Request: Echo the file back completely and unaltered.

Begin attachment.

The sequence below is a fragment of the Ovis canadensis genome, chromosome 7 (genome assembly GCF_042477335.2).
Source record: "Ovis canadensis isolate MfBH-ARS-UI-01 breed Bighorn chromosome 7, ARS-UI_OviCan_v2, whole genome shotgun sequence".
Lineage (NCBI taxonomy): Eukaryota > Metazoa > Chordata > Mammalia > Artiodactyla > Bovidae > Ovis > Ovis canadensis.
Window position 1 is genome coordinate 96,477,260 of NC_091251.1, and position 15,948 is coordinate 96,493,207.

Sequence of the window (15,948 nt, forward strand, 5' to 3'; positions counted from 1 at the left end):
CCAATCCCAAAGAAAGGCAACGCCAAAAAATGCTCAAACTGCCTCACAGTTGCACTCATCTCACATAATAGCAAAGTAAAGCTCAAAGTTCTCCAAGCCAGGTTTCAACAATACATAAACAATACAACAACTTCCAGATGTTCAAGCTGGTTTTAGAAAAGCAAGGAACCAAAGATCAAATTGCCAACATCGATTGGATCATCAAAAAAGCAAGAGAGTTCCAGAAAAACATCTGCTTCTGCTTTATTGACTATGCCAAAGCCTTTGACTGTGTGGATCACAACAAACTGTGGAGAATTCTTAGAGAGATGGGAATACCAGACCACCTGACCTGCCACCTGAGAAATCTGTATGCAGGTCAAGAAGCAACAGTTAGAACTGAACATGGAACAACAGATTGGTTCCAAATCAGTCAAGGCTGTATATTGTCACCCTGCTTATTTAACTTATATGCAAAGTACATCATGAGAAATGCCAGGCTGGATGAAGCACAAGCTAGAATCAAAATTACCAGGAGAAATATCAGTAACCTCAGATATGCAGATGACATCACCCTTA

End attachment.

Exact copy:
The sequence below is a fragment of the Ovis canadensis genome, chromosome 7 (genome assembly GCF_042477335.2).
Source record: "Ovis canadensis isolate MfBH-ARS-UI-01 breed Bighorn chromosome 7, ARS-UI_OviCan_v2, whole genome shotgun sequence".
Lineage (NCBI taxonomy): Eukaryota > Metazoa > Chordata > Mammalia > Artiodactyla > Bovidae > Ovis > Ovis canadensis.
Window position 1 is genome coordinate 96,477,260 of NC_091251.1, and position 15,948 is coordinate 96,493,207.

Sequence of the window (15,948 nt, forward strand, 5' to 3'; positions counted from 1 at the left end):
CCAATCCCAAAGAAAGGCAACGCCAAAAAATGCTCAAACTGCCTCACAGTTGCACTCATCTCACATAATAGCAAAGTAAAGCTCAAAGTTCTCCAAGCCAGGTTTCAACAATACATAAACAATACAACAACTTCCAGATGTTCAAGCTGGTTTTAGAAAAGCAAGGAACCAAAGATCAAATTGCCAACATCGATTGGATCATCAAAAAAGCAAGAGAGTTCCAGAAAAACATCTGCTTCTGCTTTATTGACTATGCCAAAGCCTTTGACTGTGTGGATCACAACAAACTGTGGAGAATTCTTAGAGAGATGGGAATACCAGACCACCTGACCTGCCACCTGAGAAATCTGTATGCAGGTCAAGAAGCAACAGTTAGAACTGAACATGGAACAACAGATTGGTTCCAAATCAGTCAAGGCTGTATATTGTCACCCTGCTTATTTAACTTATATGCAAAGTACATCATGAGAAATGCCAGGCTGGATGAAGCACAAGCTAGAATCAAAATTACCAGGAGAAATATCAGTAACCTCAGATATGCAGATGACATCACCCTTA